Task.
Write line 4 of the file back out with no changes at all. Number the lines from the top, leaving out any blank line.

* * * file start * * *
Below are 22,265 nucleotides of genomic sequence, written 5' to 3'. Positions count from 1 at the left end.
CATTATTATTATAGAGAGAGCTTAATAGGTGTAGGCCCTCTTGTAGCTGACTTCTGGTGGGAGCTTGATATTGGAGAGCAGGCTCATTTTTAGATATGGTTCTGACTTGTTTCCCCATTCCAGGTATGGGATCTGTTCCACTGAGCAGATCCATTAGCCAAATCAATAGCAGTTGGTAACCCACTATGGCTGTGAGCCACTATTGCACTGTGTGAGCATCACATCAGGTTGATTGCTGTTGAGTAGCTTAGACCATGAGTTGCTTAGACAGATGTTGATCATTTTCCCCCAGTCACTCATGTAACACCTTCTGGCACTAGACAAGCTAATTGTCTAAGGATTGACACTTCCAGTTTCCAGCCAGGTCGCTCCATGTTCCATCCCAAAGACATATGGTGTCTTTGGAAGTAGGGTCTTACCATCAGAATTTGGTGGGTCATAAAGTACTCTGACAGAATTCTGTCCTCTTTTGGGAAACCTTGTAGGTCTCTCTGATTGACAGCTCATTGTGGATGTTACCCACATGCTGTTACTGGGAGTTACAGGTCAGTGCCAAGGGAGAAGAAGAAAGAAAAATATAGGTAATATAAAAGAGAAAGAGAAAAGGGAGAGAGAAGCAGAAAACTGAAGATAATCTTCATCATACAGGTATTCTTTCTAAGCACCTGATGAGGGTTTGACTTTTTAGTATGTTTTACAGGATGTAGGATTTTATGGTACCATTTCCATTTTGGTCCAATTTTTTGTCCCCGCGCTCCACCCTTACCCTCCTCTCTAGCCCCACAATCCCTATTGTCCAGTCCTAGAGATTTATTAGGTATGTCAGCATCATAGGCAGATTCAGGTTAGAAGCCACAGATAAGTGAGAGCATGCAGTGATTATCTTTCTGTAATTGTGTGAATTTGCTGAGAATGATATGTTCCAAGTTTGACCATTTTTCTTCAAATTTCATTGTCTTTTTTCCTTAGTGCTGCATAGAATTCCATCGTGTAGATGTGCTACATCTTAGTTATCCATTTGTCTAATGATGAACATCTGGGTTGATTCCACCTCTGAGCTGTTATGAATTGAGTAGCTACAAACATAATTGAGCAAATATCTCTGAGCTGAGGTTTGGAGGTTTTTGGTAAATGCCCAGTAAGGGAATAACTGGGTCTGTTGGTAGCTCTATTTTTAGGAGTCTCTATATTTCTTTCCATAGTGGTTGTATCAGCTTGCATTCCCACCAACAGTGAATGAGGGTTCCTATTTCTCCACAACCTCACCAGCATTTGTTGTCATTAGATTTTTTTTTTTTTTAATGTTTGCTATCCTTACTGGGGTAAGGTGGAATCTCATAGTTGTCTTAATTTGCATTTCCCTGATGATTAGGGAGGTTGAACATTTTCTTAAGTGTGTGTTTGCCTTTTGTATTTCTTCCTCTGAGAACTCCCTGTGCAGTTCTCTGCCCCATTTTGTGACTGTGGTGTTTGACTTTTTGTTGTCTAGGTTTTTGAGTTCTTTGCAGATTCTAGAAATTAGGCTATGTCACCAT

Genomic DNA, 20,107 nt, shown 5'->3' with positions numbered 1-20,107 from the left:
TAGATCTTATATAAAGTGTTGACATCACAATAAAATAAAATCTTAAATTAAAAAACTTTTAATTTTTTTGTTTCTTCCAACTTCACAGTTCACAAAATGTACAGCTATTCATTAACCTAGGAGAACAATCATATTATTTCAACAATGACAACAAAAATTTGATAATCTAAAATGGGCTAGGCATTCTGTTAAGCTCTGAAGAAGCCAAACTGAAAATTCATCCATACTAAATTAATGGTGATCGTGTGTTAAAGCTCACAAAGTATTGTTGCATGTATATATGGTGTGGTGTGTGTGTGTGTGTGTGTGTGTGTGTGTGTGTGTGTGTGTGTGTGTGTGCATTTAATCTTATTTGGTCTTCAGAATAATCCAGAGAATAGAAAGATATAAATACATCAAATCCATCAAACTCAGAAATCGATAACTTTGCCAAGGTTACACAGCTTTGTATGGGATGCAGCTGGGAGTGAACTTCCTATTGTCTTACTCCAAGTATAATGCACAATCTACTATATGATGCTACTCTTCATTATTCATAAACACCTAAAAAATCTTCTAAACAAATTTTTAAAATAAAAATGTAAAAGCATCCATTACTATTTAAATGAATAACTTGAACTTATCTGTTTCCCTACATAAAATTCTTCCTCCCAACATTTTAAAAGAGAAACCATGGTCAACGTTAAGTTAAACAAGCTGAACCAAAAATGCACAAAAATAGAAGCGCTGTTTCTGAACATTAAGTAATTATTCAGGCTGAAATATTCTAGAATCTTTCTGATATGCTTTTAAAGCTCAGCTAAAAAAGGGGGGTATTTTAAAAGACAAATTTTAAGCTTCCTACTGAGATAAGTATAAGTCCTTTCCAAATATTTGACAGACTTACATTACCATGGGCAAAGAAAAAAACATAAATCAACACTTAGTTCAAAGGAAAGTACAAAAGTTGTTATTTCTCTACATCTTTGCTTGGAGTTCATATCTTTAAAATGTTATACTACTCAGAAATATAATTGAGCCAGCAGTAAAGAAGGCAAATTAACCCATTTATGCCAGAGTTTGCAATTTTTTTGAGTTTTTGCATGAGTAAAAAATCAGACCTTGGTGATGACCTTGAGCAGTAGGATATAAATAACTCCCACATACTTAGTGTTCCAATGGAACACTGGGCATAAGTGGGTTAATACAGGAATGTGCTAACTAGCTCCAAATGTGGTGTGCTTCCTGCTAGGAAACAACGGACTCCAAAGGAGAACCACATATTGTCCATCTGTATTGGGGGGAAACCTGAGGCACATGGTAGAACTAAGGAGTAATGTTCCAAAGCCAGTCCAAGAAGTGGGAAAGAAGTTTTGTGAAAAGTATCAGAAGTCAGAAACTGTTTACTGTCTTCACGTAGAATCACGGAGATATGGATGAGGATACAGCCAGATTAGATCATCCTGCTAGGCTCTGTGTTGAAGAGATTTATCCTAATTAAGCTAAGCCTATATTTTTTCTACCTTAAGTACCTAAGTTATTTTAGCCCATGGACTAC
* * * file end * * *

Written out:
TAGATCTTATATAAAGTGTTGACATCACAATAAAATAAAATCTTAAATTAAAAAACTTTTAATTTTTTTGTTTCTTCCAACTTCACAGTTCACAAAATGTACAGCTATTCATTAACCTAGGAGAACAATCATATTATTTCAACAATGACAACAAAAATTTGATAATCTAAAATGGGCTAGGCATTCTGTTAAGCTCTGAAGAAGCCAAACTGAAAATTCATCCATACTAAATTAATGGTGATCGTGTGTTAAAGCTCACAAAGTATTGTTGCATGTATATATGGTGTGGTGTGTGTGTGTGTGTGTGTGTGTGTGTGTGTGTGTGTGTGTGTGTGTGTGCATTTAATCTTATTTGGTCTTCAGAATAATCCAGAGAATAGAAAGATATAAATACATCAAATCCATCAAACTCAGAAATCGATAACTTTGCCAAGGTTACACAGCTTTGTATGGGATGCAGCTGGGAGTGAACTTCCTATTGTCTTACTCCAAGTATAATGCACAATCTACTATATGATGCTACTCTTCATTATTCATAAACACCTAAAAAATCTTCTAAACAAATTTTTAAAATAAAAATGTAAAAGCATCCATTACTATTTAAATGAATAACTTGAACTTATCTGTTTCCCTACATAAAATTCTTCCTCCCAACATTTTAAAAGAGAAACCATGGTCAACGTTAAGTTAAACAAGCTGAACCAAAAATGCACAAAAATAGAAGCGCTGTTTCTGAACATTAAGTAATTATTCAGGCTGAAATATTCTAGAATCTTTCTGATATGCTTTTAAAGCTCAGCTAAAAAAGGGGGGTATTTTAAAAGACAAATTTTAAGCTTCCTACTGAGATAAGTATAAGTCCTTTCCAAATATTTGACAGACTTACATTACCATGGGCAAAGAAAAAAACATAAATCAACACTTAGTTCAAAGGAAAGTACAAAAGTTGTTATTTCTCTACATCTTTGCTTGGAGTTCATATCTTTAAAATGTTATACTACTCAGAAATATAATTGAGCCAGCAGTAAAGAAGGCAAATTAACCCATTTATGCCAGAGTTTGCAATTTTTTTGAGTTTTTGCATGAGTAAAAAATCAGACCTTGGTGATGACCTTGAGCAGTAGGATATAAATAACTCCCACATACTTAGTGTTCCAATGGAACACTGGGCATAAGTGGGTTAATACAGGAATGTGCTAACTAGCTCCAAATGTGGTGTGCTTCCTGCTAGGAAACAACGGACTCCAAAGGAGAACCACATATTGTCCATCTGTATTGGGGGGAAACCTGAGGCACATGGTAGAACTAAGGAGTAATGTTCCAAAGCCAGTCCAAGAAGTGGGAAAGAAGTTTTGTGAAAAGTATCAGAAGTCAGAAACTGTTTACTGTCTTCACGTAGAATCACGGAGATATGGATGAGGATACAGCCAGATTAGATCATCCTGCTAGGCTCTGTGTTGAAGAGATTTATCCTAATTAAGCTAAGCCTATATTTTTTCTACCTTAAGTACCTAAGTTATTTTAGCCCATGGACTAC